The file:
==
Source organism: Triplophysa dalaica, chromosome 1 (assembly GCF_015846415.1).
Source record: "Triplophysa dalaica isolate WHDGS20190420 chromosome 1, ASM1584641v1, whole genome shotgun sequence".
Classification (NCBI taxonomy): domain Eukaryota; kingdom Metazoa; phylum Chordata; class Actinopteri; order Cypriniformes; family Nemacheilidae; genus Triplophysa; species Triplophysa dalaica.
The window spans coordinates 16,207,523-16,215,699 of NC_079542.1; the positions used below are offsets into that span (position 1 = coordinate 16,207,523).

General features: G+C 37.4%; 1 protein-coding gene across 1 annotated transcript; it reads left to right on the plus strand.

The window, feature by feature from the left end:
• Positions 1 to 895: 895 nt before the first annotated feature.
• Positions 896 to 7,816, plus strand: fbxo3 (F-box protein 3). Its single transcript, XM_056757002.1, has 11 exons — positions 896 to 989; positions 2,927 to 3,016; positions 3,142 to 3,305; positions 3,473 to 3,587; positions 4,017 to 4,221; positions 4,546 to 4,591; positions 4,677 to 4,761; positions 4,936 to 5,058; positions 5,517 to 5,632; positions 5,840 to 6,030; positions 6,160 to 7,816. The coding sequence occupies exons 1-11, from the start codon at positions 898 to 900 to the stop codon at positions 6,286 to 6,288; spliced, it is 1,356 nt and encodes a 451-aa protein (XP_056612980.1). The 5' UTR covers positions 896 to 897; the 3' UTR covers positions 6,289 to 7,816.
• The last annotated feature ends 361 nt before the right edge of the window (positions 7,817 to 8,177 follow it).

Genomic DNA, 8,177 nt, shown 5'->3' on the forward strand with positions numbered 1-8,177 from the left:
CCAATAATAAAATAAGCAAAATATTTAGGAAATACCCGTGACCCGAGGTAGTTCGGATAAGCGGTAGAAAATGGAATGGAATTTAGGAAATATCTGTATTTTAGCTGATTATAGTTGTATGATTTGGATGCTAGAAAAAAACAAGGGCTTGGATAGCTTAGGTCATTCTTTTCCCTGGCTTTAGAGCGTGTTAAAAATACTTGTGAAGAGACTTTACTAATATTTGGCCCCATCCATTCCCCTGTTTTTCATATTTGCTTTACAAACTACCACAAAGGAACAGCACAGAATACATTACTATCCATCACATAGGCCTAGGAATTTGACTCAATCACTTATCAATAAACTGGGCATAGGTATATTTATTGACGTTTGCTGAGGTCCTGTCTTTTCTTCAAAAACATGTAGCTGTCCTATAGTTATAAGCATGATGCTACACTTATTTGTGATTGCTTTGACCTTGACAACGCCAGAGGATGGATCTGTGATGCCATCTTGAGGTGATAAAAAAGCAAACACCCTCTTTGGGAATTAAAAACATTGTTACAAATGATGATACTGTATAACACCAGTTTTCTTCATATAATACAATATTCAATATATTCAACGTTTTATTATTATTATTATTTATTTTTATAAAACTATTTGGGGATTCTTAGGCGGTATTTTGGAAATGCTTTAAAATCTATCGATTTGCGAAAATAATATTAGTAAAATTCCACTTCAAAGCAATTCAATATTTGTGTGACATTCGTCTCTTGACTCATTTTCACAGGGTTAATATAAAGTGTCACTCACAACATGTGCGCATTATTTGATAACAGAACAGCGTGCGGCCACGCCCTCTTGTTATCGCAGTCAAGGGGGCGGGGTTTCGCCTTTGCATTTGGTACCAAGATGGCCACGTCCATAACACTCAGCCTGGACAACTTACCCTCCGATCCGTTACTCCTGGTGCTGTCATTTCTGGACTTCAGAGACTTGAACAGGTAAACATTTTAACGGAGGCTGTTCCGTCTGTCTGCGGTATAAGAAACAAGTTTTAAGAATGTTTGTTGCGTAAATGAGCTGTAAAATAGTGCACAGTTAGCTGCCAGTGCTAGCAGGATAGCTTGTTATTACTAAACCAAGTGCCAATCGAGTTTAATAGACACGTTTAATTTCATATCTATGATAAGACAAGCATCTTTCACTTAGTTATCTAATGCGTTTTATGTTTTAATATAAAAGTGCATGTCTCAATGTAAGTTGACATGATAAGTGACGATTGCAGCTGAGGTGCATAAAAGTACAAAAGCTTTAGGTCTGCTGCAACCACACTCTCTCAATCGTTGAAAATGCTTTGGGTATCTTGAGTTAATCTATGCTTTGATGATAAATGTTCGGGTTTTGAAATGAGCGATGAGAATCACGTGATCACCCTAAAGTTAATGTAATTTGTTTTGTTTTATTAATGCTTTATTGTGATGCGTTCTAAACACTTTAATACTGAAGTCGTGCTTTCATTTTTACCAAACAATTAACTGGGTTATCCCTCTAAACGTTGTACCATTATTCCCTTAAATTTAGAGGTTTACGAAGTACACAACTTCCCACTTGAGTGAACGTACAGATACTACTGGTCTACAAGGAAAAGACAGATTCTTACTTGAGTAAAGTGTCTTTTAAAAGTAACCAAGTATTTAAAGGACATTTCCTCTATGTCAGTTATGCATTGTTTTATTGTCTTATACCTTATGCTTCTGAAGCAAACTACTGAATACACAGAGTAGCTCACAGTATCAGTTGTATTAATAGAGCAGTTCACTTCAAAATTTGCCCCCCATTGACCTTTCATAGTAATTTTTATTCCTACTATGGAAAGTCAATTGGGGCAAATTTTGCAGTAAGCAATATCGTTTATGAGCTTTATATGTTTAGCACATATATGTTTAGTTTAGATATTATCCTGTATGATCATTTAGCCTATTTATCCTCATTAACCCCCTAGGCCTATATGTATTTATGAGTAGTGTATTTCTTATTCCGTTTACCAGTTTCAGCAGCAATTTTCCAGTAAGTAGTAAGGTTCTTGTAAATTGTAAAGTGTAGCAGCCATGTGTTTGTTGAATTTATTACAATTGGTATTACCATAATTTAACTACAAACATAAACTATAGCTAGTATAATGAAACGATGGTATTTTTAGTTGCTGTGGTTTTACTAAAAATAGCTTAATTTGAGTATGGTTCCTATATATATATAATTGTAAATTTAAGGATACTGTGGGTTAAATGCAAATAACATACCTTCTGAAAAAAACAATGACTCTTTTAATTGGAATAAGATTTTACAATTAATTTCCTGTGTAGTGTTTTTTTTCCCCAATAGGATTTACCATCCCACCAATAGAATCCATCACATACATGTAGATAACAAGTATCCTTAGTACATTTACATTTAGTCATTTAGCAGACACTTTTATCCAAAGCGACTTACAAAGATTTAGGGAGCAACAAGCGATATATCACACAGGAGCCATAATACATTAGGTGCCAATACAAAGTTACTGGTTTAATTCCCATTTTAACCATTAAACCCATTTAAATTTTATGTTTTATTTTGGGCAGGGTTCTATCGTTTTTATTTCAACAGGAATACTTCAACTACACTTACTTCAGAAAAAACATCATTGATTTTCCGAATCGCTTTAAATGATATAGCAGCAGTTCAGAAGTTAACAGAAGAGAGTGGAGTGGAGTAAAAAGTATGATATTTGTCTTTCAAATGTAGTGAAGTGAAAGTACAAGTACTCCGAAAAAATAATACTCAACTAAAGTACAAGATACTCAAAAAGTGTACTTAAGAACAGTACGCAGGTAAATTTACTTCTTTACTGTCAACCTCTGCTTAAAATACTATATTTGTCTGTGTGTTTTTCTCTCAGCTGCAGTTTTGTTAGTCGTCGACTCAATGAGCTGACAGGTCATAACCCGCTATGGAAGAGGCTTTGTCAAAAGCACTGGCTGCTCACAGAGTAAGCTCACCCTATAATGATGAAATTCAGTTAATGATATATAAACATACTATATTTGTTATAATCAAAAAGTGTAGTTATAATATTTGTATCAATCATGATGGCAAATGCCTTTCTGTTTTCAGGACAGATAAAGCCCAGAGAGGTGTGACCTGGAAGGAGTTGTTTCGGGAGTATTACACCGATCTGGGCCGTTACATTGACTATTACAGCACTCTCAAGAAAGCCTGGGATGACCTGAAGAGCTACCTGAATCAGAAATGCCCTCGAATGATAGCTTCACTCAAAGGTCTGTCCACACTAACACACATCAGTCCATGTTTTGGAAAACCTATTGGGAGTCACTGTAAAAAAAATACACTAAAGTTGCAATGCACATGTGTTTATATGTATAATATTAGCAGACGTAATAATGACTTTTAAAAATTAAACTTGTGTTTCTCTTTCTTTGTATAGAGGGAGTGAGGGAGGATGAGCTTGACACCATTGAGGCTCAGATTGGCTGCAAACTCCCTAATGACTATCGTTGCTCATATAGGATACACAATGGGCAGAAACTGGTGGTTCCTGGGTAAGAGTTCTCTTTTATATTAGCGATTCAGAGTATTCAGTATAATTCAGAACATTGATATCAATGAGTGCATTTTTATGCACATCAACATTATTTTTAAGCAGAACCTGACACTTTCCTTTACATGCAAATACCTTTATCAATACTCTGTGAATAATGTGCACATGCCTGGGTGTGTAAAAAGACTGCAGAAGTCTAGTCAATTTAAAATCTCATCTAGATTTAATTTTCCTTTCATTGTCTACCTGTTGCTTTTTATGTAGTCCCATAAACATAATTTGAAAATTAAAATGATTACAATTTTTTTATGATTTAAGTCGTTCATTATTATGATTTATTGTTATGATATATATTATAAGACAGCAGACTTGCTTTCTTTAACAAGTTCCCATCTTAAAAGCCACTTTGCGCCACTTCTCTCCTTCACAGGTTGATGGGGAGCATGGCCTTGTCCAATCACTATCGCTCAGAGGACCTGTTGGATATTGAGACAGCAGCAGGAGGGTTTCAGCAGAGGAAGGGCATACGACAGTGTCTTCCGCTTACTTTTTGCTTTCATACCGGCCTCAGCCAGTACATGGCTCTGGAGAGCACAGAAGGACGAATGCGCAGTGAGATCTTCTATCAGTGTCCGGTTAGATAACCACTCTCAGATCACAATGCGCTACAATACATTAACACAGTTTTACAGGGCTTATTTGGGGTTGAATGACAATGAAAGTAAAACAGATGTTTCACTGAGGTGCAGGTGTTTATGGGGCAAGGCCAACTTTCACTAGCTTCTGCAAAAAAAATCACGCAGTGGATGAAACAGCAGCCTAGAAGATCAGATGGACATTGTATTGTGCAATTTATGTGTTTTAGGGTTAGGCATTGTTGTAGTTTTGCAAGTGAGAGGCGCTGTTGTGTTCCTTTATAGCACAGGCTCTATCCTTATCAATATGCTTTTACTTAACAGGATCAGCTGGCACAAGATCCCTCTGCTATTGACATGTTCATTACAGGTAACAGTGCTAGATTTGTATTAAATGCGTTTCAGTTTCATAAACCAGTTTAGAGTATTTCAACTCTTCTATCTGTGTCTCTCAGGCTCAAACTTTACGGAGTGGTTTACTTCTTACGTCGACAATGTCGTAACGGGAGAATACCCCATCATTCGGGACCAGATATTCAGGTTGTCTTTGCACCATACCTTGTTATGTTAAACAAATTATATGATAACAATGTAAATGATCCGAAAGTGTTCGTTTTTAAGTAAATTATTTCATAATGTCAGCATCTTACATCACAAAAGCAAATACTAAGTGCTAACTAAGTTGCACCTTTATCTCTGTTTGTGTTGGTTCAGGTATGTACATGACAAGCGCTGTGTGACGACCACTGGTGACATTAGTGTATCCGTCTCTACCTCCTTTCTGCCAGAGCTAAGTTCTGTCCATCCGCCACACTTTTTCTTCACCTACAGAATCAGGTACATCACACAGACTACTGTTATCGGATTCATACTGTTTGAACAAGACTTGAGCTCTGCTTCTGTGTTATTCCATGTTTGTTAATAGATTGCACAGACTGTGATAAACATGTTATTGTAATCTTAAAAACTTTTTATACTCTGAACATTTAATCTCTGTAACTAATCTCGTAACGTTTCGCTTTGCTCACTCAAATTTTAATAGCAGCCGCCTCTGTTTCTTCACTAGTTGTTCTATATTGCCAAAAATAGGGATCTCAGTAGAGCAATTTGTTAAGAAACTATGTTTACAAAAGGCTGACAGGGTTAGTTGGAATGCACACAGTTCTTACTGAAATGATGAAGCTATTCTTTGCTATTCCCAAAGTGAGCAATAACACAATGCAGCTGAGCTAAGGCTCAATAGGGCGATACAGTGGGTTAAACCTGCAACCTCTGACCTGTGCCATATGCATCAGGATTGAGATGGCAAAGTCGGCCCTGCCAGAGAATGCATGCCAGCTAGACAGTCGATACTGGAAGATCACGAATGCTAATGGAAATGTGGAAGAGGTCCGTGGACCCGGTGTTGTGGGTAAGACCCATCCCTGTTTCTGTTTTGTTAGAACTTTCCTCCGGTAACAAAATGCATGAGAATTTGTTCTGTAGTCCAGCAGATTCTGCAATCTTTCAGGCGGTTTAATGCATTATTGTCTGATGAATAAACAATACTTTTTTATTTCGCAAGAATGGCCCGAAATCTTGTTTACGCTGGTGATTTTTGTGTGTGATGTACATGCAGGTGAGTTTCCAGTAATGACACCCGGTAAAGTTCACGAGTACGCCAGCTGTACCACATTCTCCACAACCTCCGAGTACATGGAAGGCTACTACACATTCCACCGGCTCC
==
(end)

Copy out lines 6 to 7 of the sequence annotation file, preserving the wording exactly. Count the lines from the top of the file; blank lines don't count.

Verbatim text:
The window, feature by feature from the left end:
• Positions 1 to 895: 895 nt before the first annotated feature.